This week on Basic Black, we turn to the horrific murders in Charleston, SC and examine the impact on social justice movements and conversations around race in the wake of the Charleston massacre. The conversation continues as the city mourns those who lost their lives to senseless violence and virulent racism: Depayne Middleton Doctor, Cynthia Hurd, Susie Jackson, Ethel Lance, Rev. Clementa Pinckney, Tywanza Sanders, Rev. Dr. Daniel Simmons, Sr., Sharonda Coleman-Singleton, and Myra Thompson.

 

Photo: Terri Barr, of Columbia, S.C., stands silently against a fence while visiting a sidewalk memorial in memory of the shooting victims in front of Emanuel AME Church Monday, June 22, 2015, in Charleston, S.C. (AP Photo/David Goldman)

 

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Basic Black: Race, Reaction, Resilience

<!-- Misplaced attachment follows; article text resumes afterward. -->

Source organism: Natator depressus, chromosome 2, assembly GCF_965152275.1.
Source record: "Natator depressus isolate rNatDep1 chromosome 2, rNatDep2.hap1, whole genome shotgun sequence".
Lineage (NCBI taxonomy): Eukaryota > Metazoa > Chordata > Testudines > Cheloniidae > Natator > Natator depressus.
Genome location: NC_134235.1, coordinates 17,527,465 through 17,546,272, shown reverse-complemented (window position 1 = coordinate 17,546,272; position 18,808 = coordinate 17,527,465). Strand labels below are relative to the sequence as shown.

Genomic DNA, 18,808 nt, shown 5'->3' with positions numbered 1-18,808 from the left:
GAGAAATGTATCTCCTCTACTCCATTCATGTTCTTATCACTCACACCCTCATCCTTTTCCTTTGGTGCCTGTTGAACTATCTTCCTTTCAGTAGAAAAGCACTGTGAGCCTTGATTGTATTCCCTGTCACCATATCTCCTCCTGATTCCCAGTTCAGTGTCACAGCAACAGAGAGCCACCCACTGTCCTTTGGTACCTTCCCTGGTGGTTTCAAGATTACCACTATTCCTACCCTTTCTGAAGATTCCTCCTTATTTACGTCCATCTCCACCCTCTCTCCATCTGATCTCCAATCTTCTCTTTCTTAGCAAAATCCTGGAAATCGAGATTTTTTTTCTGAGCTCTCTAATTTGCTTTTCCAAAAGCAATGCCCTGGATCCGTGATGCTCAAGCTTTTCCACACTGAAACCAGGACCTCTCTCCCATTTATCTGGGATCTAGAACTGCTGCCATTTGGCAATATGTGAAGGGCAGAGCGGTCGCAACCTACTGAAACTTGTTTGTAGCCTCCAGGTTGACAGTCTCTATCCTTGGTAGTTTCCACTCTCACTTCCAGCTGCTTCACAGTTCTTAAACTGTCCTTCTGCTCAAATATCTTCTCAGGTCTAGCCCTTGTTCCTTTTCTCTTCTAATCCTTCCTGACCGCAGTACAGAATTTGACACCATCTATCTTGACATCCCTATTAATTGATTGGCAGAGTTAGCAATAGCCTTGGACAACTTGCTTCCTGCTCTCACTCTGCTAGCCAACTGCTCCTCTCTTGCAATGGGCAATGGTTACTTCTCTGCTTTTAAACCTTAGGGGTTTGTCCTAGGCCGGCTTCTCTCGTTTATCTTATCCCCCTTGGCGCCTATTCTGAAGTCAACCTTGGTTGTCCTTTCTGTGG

Arts & Culture | Black Boston | Politics

October 30, 2015

This week the conversation is resilience – we’re joined by S. Atyia Martin, the first Chief Resilience Officer for the city of Boston. Although Dr. Martin’s background is in emergency planning, part of her mission involves resilience in communities. For communities of color, resilience is the key to surviving and thriving. This is especially true of immigrant, low income and working class populations. We’ll also take a look at the role of school resource officers and law enforcement inside the classroom in the wake of a viral video that led to the firing of a police officer in South Carolina.

 

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Basic Black: Race, Reaction, Resilience

Arts & Culture | Black Boston | Politics

October 30, 2015